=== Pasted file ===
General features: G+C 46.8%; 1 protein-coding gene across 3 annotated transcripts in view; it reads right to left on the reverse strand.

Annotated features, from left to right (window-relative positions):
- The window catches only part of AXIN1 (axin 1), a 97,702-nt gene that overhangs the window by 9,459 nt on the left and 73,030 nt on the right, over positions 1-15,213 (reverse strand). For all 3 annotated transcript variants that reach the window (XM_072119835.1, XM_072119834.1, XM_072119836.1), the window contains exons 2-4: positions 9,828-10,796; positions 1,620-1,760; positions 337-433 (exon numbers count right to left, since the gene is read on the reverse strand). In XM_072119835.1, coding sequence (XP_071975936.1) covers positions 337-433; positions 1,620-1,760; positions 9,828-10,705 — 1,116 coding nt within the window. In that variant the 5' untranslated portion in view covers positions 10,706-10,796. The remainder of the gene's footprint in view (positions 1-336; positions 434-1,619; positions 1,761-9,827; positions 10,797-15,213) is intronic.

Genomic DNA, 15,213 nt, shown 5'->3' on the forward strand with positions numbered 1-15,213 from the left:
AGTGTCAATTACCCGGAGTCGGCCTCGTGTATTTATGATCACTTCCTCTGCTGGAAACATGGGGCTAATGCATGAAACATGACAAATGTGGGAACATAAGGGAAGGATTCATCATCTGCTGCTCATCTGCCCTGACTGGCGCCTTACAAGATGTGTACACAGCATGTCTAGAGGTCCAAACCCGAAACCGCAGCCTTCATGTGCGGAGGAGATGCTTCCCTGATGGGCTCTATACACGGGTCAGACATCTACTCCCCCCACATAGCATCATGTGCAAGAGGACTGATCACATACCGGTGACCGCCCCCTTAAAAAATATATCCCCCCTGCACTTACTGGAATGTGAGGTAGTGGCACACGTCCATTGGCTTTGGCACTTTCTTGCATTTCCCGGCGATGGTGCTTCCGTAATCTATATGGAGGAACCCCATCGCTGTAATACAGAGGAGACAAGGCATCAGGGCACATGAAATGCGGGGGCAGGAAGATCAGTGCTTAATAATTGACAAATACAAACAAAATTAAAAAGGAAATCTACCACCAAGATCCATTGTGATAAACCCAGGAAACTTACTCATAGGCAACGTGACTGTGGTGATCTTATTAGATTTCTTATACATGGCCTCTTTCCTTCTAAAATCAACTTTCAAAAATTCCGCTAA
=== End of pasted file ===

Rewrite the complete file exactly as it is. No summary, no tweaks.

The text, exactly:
General features: G+C 46.8%; 1 protein-coding gene across 3 annotated transcripts in view; it reads right to left on the reverse strand.

Annotated features, from left to right (window-relative positions):
- The window catches only part of AXIN1 (axin 1), a 97,702-nt gene that overhangs the window by 9,459 nt on the left and 73,030 nt on the right, over positions 1-15,213 (reverse strand). For all 3 annotated transcript variants that reach the window (XM_072119835.1, XM_072119834.1, XM_072119836.1), the window contains exons 2-4: positions 9,828-10,796; positions 1,620-1,760; positions 337-433 (exon numbers count right to left, since the gene is read on the reverse strand). In XM_072119835.1, coding sequence (XP_071975936.1) covers positions 337-433; positions 1,620-1,760; positions 9,828-10,705 — 1,116 coding nt within the window. In that variant the 5' untranslated portion in view covers positions 10,706-10,796. The remainder of the gene's footprint in view (positions 1-336; positions 434-1,619; positions 1,761-9,827; positions 10,797-15,213) is intronic.

Genomic DNA, 15,213 nt, shown 5'->3' on the forward strand with positions numbered 1-15,213 from the left:
AGTGTCAATTACCCGGAGTCGGCCTCGTGTATTTATGATCACTTCCTCTGCTGGAAACATGGGGCTAATGCATGAAACATGACAAATGTGGGAACATAAGGGAAGGATTCATCATCTGCTGCTCATCTGCCCTGACTGGCGCCTTACAAGATGTGTACACAGCATGTCTAGAGGTCCAAACCCGAAACCGCAGCCTTCATGTGCGGAGGAGATGCTTCCCTGATGGGCTCTATACACGGGTCAGACATCTACTCCCCCCACATAGCATCATGTGCAAGAGGACTGATCACATACCGGTGACCGCCCCCTTAAAAAATATATCCCCCCTGCACTTACTGGAATGTGAGGTAGTGGCACACGTCCATTGGCTTTGGCACTTTCTTGCATTTCCCGGCGATGGTGCTTCCGTAATCTATATGGAGGAACCCCATCGCTGTAATACAGAGGAGACAAGGCATCAGGGCACATGAAATGCGGGGGCAGGAAGATCAGTGCTTAATAATTGACAAATACAAACAAAATTAAAAAGGAAATCTACCACCAAGATCCATTGTGATAAACCCAGGAAACTTACTCATAGGCAACGTGACTGTGGTGATCTTATTAGATTTCTTATACATGGCCTCTTTCCTTCTAAAATCAACTTTCAAAAATTCCGCTAA